Wednesday, December 01, 2010

What's On Your Bookshelf: Why I'm Still Holding Out On Buying an E-Reader

The local Books & Co. had several Nooks on display the other day. I've resisted e-readers for lots of reasons, but mostly because of Amazon's weird "You bought it but we can take it away" thing. If I download a book, I want to download it like a PDF. A file that's mine. No DRM. The idea that Amazon or a publisher can suddenly decide to retract something already given scares the anti-censorship fiend in me.

And yet... and yet.. I have too many books. I'm tired of moving them. And sitting in bed curling up with a 800-1000 page book isn't really cozy. It's awkward. Carting it around on a plane is even less cozy. Reading from a slim e-reader seems so much easier. 

But I'd also like to actually be able to, you know, read it. I love the color Nook, but the backlight kind of bothers me on that version. But I'm not sold on the non-backlight because if I can't read in the dark on an e-reader without and extra light, what's the point? And why am I paying as much for an e-reader as I am for a laptop? At that point, why not just read books on a laptop? And that's just no fun. And why should I pay extra for Wi-fi? 

That said, I realize how much easier life would be if I could fit all my books onto a hard drive... but also how easy they would be to lose. Knowledge is great. But it's also hard to hold onto.

I suspect that I will always buy really good books in print. The kind of books you really love and cherish. The ones you want to have signed by authors. Or the ones with really important information that isn't likely to go out of date soon.

But there are other kinds of books - the popcorn reading, or the 8-book sagas, or the 12-book history compilations - that will just be easier to read and forget about or read and easily access on an e-reader. I love books, but the more junk I get bogged down in, the more I realize just how many of them I can live without. There are only so many books I love at any one time.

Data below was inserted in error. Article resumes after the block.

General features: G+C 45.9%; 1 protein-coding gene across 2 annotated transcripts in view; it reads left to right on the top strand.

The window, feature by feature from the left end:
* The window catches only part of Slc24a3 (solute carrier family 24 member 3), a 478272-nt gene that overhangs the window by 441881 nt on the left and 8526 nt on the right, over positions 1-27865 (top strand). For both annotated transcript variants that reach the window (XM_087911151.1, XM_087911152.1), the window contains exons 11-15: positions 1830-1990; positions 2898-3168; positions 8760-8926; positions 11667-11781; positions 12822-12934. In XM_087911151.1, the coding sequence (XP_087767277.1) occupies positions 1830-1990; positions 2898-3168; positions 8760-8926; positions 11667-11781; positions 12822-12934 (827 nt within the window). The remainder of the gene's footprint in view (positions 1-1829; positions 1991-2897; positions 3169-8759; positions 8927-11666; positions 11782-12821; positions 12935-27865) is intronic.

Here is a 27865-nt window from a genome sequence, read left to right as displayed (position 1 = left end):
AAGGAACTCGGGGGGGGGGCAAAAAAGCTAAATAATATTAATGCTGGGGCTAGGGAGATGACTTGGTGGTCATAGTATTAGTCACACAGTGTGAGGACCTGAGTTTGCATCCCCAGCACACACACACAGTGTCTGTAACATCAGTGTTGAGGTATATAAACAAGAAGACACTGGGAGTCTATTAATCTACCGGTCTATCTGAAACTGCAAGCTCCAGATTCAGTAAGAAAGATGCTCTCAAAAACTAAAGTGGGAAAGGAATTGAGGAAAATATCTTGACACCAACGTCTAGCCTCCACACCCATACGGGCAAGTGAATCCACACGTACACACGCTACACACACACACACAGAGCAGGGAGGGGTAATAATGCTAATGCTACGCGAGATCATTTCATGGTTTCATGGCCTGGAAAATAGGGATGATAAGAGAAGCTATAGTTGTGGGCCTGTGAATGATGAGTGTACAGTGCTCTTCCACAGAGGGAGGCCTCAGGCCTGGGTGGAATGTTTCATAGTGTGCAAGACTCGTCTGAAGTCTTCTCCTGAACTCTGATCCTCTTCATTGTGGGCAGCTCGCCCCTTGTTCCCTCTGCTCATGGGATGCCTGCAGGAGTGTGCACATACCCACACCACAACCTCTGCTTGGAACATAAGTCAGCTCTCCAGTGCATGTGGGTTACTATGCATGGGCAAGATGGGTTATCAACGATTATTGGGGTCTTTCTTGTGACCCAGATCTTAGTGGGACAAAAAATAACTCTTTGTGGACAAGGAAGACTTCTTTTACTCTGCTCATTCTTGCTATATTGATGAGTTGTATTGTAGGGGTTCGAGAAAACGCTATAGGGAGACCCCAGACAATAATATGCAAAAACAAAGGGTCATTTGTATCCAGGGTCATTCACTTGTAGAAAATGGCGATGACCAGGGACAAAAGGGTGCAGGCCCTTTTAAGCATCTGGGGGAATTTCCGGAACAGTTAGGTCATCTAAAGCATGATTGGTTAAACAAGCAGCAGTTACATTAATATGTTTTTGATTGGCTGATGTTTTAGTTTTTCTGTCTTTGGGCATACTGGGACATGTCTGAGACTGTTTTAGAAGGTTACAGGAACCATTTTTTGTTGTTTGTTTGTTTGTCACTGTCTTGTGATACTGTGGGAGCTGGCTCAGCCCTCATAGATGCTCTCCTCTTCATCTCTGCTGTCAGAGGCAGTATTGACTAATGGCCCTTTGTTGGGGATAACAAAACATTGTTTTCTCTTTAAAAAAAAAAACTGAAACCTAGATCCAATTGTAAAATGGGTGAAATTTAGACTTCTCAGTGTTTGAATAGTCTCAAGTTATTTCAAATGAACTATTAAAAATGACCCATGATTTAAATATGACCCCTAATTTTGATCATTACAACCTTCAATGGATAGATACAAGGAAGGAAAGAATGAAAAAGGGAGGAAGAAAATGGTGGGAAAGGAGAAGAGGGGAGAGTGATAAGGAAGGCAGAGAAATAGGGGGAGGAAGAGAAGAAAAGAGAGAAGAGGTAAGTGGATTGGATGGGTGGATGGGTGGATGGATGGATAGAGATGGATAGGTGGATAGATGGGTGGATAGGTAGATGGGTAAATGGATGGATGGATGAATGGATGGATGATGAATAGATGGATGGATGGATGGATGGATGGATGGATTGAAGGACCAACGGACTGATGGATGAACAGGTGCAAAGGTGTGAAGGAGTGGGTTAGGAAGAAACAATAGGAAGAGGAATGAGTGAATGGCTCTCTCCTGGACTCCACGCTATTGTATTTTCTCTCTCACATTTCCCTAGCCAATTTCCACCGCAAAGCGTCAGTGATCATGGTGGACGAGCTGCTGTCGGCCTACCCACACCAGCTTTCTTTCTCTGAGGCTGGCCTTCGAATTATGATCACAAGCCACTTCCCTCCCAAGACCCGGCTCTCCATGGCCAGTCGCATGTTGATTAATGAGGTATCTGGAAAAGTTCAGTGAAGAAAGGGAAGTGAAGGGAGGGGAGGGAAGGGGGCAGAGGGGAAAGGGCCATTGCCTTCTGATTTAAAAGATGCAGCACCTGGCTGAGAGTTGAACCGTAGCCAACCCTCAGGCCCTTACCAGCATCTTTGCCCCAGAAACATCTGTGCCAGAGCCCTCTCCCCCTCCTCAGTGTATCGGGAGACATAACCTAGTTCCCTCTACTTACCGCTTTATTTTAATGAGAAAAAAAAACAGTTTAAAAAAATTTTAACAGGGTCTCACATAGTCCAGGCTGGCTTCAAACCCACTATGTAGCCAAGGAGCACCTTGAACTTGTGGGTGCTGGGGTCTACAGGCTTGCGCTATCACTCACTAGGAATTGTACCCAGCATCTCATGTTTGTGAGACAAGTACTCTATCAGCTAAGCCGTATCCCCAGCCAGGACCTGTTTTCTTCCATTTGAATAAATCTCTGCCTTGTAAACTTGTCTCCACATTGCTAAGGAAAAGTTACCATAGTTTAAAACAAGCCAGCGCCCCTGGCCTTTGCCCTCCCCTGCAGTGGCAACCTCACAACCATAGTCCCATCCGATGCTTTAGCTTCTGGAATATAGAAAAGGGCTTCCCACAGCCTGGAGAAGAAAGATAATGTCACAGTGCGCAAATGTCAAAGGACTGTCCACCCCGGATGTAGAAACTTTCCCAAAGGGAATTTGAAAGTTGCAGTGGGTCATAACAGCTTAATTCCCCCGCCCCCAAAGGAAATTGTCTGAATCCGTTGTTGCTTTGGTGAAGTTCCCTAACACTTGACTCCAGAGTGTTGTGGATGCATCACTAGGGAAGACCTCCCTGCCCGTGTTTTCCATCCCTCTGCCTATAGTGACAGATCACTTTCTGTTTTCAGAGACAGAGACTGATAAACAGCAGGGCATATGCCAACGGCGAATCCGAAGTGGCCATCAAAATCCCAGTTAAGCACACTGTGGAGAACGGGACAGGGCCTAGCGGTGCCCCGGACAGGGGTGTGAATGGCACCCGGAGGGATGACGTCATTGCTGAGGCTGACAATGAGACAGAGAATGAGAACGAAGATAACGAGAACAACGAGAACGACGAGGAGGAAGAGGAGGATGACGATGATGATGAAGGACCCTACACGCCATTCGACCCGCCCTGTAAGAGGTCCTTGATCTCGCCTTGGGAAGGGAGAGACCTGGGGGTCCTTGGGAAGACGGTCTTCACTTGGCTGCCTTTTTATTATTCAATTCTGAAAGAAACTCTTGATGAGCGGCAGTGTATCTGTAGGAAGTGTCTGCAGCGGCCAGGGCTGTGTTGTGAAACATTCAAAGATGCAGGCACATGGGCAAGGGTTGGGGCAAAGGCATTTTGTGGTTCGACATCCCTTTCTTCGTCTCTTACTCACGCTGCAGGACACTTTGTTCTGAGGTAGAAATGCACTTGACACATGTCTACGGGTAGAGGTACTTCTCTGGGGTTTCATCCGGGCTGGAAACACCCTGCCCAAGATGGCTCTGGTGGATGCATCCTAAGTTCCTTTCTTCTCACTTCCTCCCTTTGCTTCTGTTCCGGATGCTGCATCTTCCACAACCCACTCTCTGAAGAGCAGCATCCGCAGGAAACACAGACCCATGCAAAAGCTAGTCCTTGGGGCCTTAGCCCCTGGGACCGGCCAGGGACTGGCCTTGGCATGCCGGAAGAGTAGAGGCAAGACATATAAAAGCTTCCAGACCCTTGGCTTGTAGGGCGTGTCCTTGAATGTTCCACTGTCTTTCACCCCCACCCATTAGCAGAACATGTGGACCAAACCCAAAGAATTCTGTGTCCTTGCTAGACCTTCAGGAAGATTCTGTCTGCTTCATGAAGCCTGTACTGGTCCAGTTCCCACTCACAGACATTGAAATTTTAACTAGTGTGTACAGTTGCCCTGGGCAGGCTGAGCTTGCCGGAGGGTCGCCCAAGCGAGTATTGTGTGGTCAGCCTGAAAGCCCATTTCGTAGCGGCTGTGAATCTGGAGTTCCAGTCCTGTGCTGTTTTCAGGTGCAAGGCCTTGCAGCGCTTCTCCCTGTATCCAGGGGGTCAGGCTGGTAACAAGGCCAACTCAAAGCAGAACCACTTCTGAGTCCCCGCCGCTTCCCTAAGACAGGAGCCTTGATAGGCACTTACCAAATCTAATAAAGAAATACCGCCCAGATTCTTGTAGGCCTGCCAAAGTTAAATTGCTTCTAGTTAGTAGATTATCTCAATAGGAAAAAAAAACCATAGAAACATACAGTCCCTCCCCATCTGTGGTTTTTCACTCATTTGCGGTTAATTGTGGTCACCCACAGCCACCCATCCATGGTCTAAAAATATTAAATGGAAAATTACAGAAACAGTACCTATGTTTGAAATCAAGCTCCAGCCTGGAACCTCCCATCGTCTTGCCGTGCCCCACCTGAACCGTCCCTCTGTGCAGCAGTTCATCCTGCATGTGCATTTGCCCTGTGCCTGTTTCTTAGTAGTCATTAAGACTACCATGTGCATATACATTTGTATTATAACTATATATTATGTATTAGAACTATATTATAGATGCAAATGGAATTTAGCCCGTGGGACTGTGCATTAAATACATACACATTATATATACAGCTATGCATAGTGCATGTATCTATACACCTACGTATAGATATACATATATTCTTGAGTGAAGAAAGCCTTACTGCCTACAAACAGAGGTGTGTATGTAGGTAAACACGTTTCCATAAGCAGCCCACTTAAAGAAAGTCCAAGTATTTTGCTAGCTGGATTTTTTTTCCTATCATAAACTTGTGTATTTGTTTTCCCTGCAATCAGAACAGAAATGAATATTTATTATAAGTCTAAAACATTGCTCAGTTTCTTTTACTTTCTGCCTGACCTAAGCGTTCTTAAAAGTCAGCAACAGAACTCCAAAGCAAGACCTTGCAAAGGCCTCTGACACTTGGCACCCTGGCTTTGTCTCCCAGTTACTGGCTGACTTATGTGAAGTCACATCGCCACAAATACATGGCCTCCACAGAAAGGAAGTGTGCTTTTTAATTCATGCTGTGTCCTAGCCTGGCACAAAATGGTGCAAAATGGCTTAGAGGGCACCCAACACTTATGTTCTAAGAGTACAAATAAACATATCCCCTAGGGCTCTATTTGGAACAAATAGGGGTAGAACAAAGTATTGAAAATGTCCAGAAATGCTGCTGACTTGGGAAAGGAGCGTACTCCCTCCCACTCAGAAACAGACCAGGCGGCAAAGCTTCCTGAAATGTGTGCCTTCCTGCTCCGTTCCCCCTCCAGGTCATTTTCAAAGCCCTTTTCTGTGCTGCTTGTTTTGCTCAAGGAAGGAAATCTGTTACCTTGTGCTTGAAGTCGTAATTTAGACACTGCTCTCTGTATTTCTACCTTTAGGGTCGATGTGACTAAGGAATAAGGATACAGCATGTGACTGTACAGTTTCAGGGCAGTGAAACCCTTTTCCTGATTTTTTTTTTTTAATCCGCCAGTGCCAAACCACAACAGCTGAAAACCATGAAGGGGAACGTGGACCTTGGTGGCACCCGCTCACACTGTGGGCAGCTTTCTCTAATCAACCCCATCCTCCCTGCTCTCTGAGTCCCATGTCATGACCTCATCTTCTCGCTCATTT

When book and movie libraries both move totally digital, I expect to have a couple bookcases of prized books, and that's it. The more times you move, the more you appreciate having a clutter-free life. E-readers help with that. But I don't love the technology enough (and it's not yet cheap enough) to make the switch.

I'm a notoriously late adopter. I resisted getting a cell phone until I live in South Africa, and then I ditched it again for four years in Chicago.  I didn't get a proper one again until 2007?

The e-reader will be the same. All the cool kids will have them, and stare at me wide-eyed when I talk about how much space all my books take up, before I finally find something that really turns me on.

3 comments so far. What are your thoughts?

Meghan said...

I have a kindle, which is brilliant, but I only bought it for school. Imagine 40-50 different pdf readings plus my research for various papers for my 5 classes all in one slim little volume! So it's great for that but I haven't read very many BOOKS on it yet. A) I have no time and B) it doesn't yet seem to have a great variety of titles. So far I have a bunch of gutenburg's free books but with a weakness for fusty 2nd hand book stores...

I do like it a lot better then reading on the laptop however.

David Moles said...

The Kindle and iBooks apps on my iPad are 10% work-related, and 85% trashy mass-market stuff I'd be ashamed to be seen reading even at most SF conventions.

Well, at some SF conventions, anyway. A few of them. The ones I go to.

(The other 5% I feel like I should probably buy in paper at some point. How are you liking the Gilman BTW?)

A.R.Yngve said...

If it's any comfort:
In a recent interview, freakin' WILLIAM GIBSON admits he's a late adopter... apparently he's more interested in watching other people use their gadgets, and observing how they find unexpected ways to do use them...

Which, when you write SF, is a smart approach. It's easy to become "enchanted" by new gadgets, and you need to distance yourself a bit from them to understand their impact.